FAQ

Good-Gums Frequently Asked Questions

Why isn’t the powder white, like the color of teeth?
Why is it a powder instead of a paste, like toothpaste?
Aren’t synthesized or artificial ingredients just as good as natural ingredients?
Why can’t I just swallow all of it right away, instead of keeping it in the mouth where it will stay in contact with the teeth and gums?
How do I get it onto my toothbrush so it won’t fall off?
Do I still have to floss, even if I brush with Good-Gums®?
Can’t I use Good-Gums® just for brushing, and do my flossing or interdental cleaning without it?
How about oral care practices other than brushing and flossing? Do I really need to do them also?
How much should I use?
What does Good-Gums® taste like?
Should I use toothpaste in addition to using Good-Gums®?
I’ve been using a whitener, like those whitening strips, on my teeth. Is that OK to use even though I’m using Good-Gums®?
How long will a bottle last?


Q: Why isn’t the powder white, like the color of teeth?

The color of Good-Gums® is from the natural coloration of the herbs and minerals. There’s no bleach added to remove those colors which might also remove the beneficial properties of the ingredients. It’s just unadulterated herbs and minerals, as described in the ingredients.


Q: Why is it a powder instead of a paste, like toothpaste?

The ingredients of Good-Gums® contain parts of plants (such as leaves, bark, fruit pulp, skins and sap) that can start to decompose over time in a wet environment. So Good-Gums® is produced as a dry powder to help the ingredients retain their potency longer and be fresh until it is used.


Q: Aren’t synthesized or artificial ingredients just as good as natural ingredients?

The human species has evolved in the presence of substances that have been naturally occurring on our planet for millions of years, and our bodies have developed health-sustaining responses to many of these substances and have developed tolerances for many more. Human bodies have not evolved to handle substances synthesized in laboratories and introduced only decades ago. While a synthesized chemical may be likely to produce a specific desired response from our bodies, it also brings a likelihood of eventually producing undesired or unanticipated side-effects.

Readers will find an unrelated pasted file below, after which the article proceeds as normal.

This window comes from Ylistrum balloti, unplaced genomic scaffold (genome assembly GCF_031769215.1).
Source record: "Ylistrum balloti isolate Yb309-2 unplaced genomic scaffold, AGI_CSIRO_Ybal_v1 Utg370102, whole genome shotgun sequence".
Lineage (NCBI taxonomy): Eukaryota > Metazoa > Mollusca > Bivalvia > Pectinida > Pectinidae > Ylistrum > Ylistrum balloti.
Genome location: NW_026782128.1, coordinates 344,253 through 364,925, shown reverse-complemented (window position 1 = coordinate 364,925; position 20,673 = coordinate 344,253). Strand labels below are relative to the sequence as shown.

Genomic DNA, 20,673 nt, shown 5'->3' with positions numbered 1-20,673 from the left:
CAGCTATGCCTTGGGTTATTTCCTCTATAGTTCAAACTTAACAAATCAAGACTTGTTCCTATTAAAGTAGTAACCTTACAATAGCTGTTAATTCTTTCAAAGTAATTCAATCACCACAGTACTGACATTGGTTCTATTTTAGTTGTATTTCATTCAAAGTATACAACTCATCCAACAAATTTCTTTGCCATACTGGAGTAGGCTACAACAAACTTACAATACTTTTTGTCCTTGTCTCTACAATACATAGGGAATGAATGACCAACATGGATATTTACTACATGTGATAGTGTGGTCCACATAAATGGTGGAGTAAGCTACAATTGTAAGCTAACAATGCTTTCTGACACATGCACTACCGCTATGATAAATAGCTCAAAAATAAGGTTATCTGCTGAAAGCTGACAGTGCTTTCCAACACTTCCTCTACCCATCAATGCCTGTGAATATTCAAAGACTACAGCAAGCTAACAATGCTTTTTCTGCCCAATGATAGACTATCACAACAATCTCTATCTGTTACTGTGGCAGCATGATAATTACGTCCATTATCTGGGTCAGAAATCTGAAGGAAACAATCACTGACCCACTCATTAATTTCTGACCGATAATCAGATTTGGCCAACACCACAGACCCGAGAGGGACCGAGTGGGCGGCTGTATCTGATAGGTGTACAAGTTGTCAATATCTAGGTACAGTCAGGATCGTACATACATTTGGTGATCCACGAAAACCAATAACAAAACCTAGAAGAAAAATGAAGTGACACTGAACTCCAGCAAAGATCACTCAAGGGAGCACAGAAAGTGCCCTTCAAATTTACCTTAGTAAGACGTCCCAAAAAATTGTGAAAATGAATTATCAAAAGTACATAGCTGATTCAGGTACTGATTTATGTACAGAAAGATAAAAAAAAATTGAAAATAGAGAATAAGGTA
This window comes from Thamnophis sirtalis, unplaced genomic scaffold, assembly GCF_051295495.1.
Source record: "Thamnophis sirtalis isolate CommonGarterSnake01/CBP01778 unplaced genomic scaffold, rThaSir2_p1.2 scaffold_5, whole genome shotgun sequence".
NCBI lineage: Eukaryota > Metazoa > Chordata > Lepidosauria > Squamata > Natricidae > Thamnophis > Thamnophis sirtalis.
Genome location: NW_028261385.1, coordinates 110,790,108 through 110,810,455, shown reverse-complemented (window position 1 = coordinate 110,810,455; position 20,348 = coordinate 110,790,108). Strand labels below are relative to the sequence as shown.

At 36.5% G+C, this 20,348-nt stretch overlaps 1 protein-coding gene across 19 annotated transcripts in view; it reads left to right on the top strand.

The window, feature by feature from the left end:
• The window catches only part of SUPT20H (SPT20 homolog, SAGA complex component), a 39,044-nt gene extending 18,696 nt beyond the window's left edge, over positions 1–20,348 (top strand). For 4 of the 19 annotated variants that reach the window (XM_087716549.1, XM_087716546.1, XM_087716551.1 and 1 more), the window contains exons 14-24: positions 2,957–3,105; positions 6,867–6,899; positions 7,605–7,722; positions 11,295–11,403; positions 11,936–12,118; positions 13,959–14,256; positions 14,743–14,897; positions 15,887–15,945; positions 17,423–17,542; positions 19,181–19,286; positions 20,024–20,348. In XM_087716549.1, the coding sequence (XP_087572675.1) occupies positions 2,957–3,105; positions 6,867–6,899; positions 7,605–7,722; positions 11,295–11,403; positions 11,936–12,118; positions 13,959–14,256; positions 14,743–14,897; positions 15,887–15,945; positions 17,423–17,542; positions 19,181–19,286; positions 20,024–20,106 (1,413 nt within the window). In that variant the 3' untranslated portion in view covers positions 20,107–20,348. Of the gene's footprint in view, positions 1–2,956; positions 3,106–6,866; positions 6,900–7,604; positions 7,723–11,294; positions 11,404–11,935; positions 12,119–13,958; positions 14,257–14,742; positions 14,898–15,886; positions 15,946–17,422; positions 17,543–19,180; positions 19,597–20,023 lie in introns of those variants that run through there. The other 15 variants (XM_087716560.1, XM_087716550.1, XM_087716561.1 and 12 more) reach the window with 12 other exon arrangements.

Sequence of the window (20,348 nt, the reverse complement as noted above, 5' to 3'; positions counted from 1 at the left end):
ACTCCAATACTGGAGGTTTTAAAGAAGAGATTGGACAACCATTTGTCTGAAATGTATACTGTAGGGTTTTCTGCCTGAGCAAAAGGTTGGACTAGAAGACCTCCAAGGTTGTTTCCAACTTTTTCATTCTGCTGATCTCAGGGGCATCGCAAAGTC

Q: Why can’t I just swallow all of it right away, instead of keeping it in the mouth where it will stay in contact with the teeth and gums?

The cleansing properties of Good-Gums® can help clean your teeth and gums only when it is in contact with them, not after you’ve swallowed it. The nutritional supplementation properties may be absorbed both by the gums and also by the stomach and intestines, as all are mucous membranes with absorptive capabilities. While it is impractical to expect the gums to completely absorb the natural ingredients in the time normally devoted to oral care, it does make sense to allow the gums some exposure to them before swallowing, since the formula is intended to support healthy gum function*. Before swallowing you may spit out some of the liquid to dispose of debris that was loosened during the cleaning process, although it is not absolutely necessary.


Q: How do I get it onto my toothbrush so it won’t fall off?

The simplest way is to put a small amount in the clean, dry palm of your hand, and then to dip a moistened (but not wet) toothbrush into the powder. Use your brush’s bristles to spread the powder along the gum line for upper and lower teeth and for inner and outer surfaces. The powder will dissolve quickly into a thin liquid solution. That’s what you want. Try to avoid swallowing any of the solution until brushing is complete so that the solution will remain in the mouth for sustained contact with the teeth and gums. If using an electric toothbrush, gently guide it at an angle along the gum line; if using a manual brush, gently make about fifteen to twenty tiny brush strokes on each side of each tooth along the gum line.